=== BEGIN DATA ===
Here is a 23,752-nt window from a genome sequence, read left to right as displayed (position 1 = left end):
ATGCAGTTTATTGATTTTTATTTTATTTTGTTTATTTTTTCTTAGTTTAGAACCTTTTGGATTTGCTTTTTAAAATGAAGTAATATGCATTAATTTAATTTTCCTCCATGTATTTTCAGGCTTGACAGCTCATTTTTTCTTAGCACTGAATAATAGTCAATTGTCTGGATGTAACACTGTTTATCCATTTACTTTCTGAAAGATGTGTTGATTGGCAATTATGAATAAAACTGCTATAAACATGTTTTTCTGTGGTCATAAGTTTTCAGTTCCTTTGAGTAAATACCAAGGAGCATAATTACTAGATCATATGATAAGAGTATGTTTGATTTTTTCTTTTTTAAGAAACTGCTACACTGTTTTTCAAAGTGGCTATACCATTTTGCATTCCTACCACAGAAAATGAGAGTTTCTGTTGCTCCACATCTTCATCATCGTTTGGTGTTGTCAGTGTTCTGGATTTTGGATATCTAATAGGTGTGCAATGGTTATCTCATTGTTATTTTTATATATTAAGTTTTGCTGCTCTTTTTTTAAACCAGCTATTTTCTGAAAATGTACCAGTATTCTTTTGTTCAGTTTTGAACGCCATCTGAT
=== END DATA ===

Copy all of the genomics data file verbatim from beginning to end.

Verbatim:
Here is a 23,752-nt window from a genome sequence, read left to right as displayed (position 1 = left end):
ATGCAGTTTATTGATTTTTATTTTATTTTGTTTATTTTTTCTTAGTTTAGAACCTTTTGGATTTGCTTTTTAAAATGAAGTAATATGCATTAATTTAATTTTCCTCCATGTATTTTCAGGCTTGACAGCTCATTTTTTCTTAGCACTGAATAATAGTCAATTGTCTGGATGTAACACTGTTTATCCATTTACTTTCTGAAAGATGTGTTGATTGGCAATTATGAATAAAACTGCTATAAACATGTTTTTCTGTGGTCATAAGTTTTCAGTTCCTTTGAGTAAATACCAAGGAGCATAATTACTAGATCATATGATAAGAGTATGTTTGATTTTTTCTTTTTTAAGAAACTGCTACACTGTTTTTCAAAGTGGCTATACCATTTTGCATTCCTACCACAGAAAATGAGAGTTTCTGTTGCTCCACATCTTCATCATCGTTTGGTGTTGTCAGTGTTCTGGATTTTGGATATCTAATAGGTGTGCAATGGTTATCTCATTGTTATTTTTATATATTAAGTTTTGCTGCTCTTTTTTTAAACCAGCTATTTTCTGAAAATGTACCAGTATTCTTTTGTTCAGTTTTGAACGCCATCTGAT